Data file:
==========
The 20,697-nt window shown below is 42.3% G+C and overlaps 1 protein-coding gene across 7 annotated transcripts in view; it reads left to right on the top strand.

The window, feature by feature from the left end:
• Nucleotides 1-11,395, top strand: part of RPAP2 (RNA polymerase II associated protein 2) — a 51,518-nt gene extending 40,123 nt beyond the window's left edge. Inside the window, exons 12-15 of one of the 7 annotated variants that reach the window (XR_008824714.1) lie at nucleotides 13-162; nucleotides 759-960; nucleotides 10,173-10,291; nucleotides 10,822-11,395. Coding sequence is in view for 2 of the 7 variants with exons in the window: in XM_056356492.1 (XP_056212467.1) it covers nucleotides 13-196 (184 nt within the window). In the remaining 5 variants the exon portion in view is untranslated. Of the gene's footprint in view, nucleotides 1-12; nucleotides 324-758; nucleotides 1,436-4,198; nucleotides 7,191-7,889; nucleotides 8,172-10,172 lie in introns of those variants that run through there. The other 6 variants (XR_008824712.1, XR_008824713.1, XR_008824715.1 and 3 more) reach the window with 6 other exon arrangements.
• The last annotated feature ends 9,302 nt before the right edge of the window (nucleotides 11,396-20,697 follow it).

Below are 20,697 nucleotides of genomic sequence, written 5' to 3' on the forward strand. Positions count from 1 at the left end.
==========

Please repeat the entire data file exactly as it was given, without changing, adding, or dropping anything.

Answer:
The 20,697-nt window shown below is 42.3% G+C and overlaps 1 protein-coding gene across 7 annotated transcripts in view; it reads left to right on the top strand.

The window, feature by feature from the left end:
• Nucleotides 1-11,395, top strand: part of RPAP2 (RNA polymerase II associated protein 2) — a 51,518-nt gene extending 40,123 nt beyond the window's left edge. Inside the window, exons 12-15 of one of the 7 annotated variants that reach the window (XR_008824714.1) lie at nucleotides 13-162; nucleotides 759-960; nucleotides 10,173-10,291; nucleotides 10,822-11,395. Coding sequence is in view for 2 of the 7 variants with exons in the window: in XM_056356492.1 (XP_056212467.1) it covers nucleotides 13-196 (184 nt within the window). In the remaining 5 variants the exon portion in view is untranslated. Of the gene's footprint in view, nucleotides 1-12; nucleotides 324-758; nucleotides 1,436-4,198; nucleotides 7,191-7,889; nucleotides 8,172-10,172 lie in introns of those variants that run through there. The other 6 variants (XR_008824712.1, XR_008824713.1, XR_008824715.1 and 3 more) reach the window with 6 other exon arrangements.
• The last annotated feature ends 9,302 nt before the right edge of the window (nucleotides 11,396-20,697 follow it).

Below are 20,697 nucleotides of genomic sequence, written 5' to 3' on the forward strand. Positions count from 1 at the left end.